The Canal Cafe is probably my favorite. When I first moved here, I saw people paddling the boat up and down the canal. Then I found out that we can get a paddle boat at the restaurant. It’s a bit expensive but it’s worth it. I like the variety of the supermarkets we have here too. There is one with really nice salad and imported goods. I also found a really nice whisky bar when I was taking a walk on one of the small streets.

 What are your favorite things to do in Tokyo?

Karaoke. It thought I was gonna hate it, but when I first went with my friends here, I ended up loving it. I also love going to the park. There are a lot of really nice parks around here, especially Shinjuku Gyoen. Though you usually have to pay to get in, they have some free days that I always try to go to. I also like walking by Yasukuni Shrine. Sometimes there is a flea market there.

 Has living in a shared space helped or changed you in any way?

Back in New York I always used to share a bedroom with my sister, but I guess the way you interact with strangers is a little different. When you talk to them, you make more effort to get to know them. One day I was talking to this Japanese girl next to my room in the kitchen. Then I found out that she actually went to a law school in New York. And that’s what I’ve been wanting to do, so we could connect from there.

 Have you had any challenges in the house? And what did you do to overcome or resolve those problems?

In my share house, we don’t really run into each other in an unpleasant way. There are only 8 people for three toilets and two showers. There has never been any time where I have to wait for a toilet, and there isn’t a line for the shower either. Tulip has a cleaning staff that cleans the common space every week, so I don’t have to clean after other people.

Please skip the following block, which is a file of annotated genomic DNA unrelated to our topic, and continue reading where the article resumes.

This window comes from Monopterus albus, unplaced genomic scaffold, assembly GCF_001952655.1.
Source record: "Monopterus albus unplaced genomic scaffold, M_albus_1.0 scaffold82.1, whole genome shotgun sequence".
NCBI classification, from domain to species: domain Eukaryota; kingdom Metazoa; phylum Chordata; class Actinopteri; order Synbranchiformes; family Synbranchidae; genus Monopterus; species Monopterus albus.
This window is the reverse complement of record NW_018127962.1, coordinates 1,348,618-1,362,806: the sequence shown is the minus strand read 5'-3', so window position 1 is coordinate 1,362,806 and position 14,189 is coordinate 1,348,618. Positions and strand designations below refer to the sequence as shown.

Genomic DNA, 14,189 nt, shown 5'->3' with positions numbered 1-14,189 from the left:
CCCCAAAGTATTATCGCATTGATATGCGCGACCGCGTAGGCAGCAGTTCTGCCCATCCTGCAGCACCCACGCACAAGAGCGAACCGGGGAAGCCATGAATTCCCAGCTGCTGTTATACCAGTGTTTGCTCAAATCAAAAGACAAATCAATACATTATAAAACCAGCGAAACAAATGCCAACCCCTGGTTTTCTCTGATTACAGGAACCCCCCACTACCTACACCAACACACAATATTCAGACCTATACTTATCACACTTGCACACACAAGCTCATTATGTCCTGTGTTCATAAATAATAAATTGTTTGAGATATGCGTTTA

Do you have any other plans in the future while you are in Tokyo?

I’ll be here for one more year, at least. When I came here, I initially thought I would stay for one year, but then I got to liking it. When they wanted prolong my contract, I was like “definitely.” My plan in Tokyo is to keep learning Japanese. Ideally, I’m thinking of going to a law school here if I could. But it would take me a couple more years to master the language. I will see how things go.

 Is there anything else you would like to share with our readers about your experience in your share house?

As a foreigner, I would highly recommend it. Share house is probably the best option if you don’t know how long you are gonna stay. My program is bringing in a lot of English teachers, and I’ve been telling people to take a look at a share houses. When you first move in at a regular apartment, you have to pay like 4 or 5 times rent up front. Then you need to buy electrical appliances and all other things. People only stay for one year end up being in debt because they had to pay so much in the beginning. With me, I’ve been able to spend my salary on exploring Japan and traveling around Asia.